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Laguna Hills
Monday, Dec 5, 2022

Fresh Eatery Arranges Its Plates in Agreeable Row

Ironwood in Laguna Hills opened only a month ago, and we have been busy introducing friends via word of mouth and by taking them there. It’s rare for me to keep wanting to return to the same restaurant—there are just too many places I need to try, and there’s only one of me. To say that Patrick and I are quite taken by Ironwood would certainly be an understatement, and we are enjoying our multiple visits a lot.

I mentioned in last month’s column about expectations for this restaurant that opened just as my column was published, and now, we’ve already worked our way through a lot of the menu. I have known owner Russ Bendel for many years. He has an admirable restaurant background, and he also happens to own Vine, the very popular Napa-style restaurant in San Clemente. Add Jared Cook, executive chef at Vine who now also oversees this kitchen, plus operating partner Kevin Franke, another industry veteran, and you have a dedicated trio.

They did a first-class job of training the staff, and Ironwood hasn’t needed time to “work out glitches,” a common excuse heard in new restaurants. This crew was ready for prime time when the restaurant opened. The eatery occupies part of the space that used to be Elephant Bar and was reconfigured into a charming, modern room and patio area. There’s a bar but not one that commands all of the attention. Here we have our cocktails, then wine and dinner at our table.

As we peruse the interesting dishes on the menu, there’s a desire to order so many things. Chef Jared and his chef de cuisine first entice with descriptions and then deliver with attractive, very generously portioned and substantially flavorful plates of food. Everyone seems to notice that the pricing is so affordable. There are many sighs around my table as dishes arrive. Curiosity makes everyone want to taste everything instead of each of us sticking to our own personal food order. Actually, I’m glad that our guests are getting a broader introduction to what’s fascinating me about all of this.

I have ordered the English Pea Dumplings on every occasion. Can’t resist the combination of peas, goat cheese, preserved kumquat butter, pistachio and Thai basil that combine into the interesting mix inside and outside of the little pillows. The Crispy Duck Wings resonating with the brightness of Meyer lemon and the sweetness of honey are also repeats. Ditto for one of the best salads around, the Organic Butter Lettuce that sounds so unassuming. But when it arrives, the plate is covered with an entrée-sized layer of butter lettuce leaves, all sprinkled with blue cheese, California almonds, tiny heirloom tomatoes and a drizzling of champagne vinaigrette.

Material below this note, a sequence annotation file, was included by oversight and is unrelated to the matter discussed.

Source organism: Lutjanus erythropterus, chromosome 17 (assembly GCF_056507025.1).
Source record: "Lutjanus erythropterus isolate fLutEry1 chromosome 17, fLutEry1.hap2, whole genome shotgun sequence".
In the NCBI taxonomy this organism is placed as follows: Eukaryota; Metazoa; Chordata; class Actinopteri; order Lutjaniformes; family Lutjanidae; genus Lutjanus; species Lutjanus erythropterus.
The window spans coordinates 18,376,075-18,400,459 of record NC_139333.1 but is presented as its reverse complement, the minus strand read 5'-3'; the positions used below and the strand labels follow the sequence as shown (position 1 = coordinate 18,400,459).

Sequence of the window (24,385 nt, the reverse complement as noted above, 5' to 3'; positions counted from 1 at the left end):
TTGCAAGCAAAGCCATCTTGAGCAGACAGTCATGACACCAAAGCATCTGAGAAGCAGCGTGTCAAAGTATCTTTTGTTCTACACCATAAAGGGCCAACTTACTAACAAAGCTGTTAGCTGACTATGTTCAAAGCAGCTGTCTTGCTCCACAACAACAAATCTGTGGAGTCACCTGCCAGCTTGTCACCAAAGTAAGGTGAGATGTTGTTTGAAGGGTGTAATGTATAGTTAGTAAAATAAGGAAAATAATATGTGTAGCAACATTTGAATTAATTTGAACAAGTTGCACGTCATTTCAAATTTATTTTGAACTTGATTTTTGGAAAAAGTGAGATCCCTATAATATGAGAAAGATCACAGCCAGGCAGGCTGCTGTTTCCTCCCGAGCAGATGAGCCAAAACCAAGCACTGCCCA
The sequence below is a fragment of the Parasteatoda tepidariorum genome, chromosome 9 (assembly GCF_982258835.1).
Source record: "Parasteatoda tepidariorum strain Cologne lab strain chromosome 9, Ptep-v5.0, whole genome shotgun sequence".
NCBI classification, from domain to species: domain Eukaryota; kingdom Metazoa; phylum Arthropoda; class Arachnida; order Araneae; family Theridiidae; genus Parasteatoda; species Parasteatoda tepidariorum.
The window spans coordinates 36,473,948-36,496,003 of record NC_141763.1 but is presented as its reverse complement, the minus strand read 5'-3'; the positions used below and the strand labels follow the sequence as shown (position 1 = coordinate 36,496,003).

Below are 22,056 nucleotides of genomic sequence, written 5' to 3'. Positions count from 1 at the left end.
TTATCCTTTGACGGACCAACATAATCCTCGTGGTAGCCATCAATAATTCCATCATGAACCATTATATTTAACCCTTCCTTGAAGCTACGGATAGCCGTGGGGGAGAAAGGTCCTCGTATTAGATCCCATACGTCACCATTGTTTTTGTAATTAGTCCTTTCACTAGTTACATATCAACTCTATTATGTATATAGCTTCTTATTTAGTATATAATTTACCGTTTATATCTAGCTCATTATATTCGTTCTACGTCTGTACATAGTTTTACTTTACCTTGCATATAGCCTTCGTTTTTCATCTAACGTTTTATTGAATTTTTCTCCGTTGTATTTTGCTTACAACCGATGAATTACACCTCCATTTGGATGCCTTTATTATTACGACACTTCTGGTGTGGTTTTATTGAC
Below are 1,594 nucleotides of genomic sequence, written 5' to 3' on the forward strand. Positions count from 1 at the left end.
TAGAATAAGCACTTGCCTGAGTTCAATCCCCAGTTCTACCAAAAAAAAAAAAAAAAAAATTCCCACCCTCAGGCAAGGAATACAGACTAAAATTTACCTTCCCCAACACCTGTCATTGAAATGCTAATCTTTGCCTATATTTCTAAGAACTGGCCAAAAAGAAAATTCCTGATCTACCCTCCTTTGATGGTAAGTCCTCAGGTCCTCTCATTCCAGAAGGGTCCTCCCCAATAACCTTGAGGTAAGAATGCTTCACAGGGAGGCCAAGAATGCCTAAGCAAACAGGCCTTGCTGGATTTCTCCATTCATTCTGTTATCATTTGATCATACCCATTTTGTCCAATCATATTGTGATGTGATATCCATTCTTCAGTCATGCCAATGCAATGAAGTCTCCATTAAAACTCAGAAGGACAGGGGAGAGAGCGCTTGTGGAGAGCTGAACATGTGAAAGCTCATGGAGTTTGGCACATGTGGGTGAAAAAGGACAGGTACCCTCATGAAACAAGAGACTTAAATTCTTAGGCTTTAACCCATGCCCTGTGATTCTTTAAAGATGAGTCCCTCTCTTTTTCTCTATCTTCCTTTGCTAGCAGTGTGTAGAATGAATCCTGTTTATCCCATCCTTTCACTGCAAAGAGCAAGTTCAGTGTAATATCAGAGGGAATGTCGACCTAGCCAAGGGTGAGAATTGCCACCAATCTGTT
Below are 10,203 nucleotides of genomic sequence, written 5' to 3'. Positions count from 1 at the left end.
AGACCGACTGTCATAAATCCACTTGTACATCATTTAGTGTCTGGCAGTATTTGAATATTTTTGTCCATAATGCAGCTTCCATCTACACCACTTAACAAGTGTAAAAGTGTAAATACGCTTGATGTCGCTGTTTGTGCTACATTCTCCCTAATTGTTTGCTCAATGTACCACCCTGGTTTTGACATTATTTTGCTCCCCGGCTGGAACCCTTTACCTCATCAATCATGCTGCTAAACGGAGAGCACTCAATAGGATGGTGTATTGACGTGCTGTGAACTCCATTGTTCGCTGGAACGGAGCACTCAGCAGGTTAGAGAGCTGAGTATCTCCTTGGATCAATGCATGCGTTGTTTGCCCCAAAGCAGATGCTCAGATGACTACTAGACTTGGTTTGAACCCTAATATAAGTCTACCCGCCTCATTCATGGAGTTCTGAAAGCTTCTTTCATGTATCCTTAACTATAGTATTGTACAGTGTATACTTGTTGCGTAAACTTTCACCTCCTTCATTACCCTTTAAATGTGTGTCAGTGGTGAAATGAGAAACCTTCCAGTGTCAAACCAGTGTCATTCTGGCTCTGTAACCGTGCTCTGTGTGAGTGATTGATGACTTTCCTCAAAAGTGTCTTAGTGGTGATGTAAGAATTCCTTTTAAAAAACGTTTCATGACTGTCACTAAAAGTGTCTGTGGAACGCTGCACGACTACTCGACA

These entrées are not ordinary, either: Jidori Chicken Schnitzel (beech mushrooms, herb spaetzle, pattypan squash, gold wax beans, preserved lemon and basil emulsion); a massive Grilled Bone-in Rib Eye Steak (smoked blue cheese, mashed red potatoes, roasted cauliflower, maitake mushrooms, English peas, young asparagus, béarnaise sauce for only $36); Lemon Verbena Faroe Island Salmon (sweet corn and spring vegetable succotash, farro and cherry tomatoes); One Pound Meatball (fresh pappardelle and spicy pomodoro sauce); Pan Roasted Greek Sea Bass (Russian banana potatoes, cherry tomatoes, fava beans, almonds, picholine olives, Cara orange and coriander vinaigrette); and Rosemary Grilled Pork Tenderloin (melted artichoke puree, spring vegetables, pomegranate glaze). Yes, I’ve eaten all of these entrees and more.

Terrific food, comfortable ambiance and pleasing staff. You should definitely give this one a try.

25250 La Paz (La Paz Village Center), Laguna Hills, (949) 446-8772

Hidden Karma

In between the fast pace of true foodies scurrying to try every recently opened upscale dining venue, good and truly casual food also finds its place. One such easygoing spot is Mick’s Karma Bar, a no-nonsense, rather whimsical spot in Irvine. The owners are a Dutch fellow and his Persian wife with happy personalities who began their restaurant careers in London. They decided, upon landing on this side of the pond, to keep things lighthearted and casual, but with a penchant for good quality leading the strictly limited menu.

The restaurant is in a good-looking courtyard behind the McCormick and Schmick’s Irvine restaurant, where a large parking structure leads into an open area dappled with bright umbrellas and lots of outdoor seating. Right now, you actually see a rather prominent Kitima restaurant sign smack-dab in the center of the courtyard, but there’s no Kitima—it’s a recently closed Thai restaurant whose sign has not yet come down. Enter, and you’re actually in Mick’s.

It unfolds as a few tables—almost everyone sits outside—a blackboard of menu items, and a classier-than-usual bar where you order. Sleek and clean, without pretense.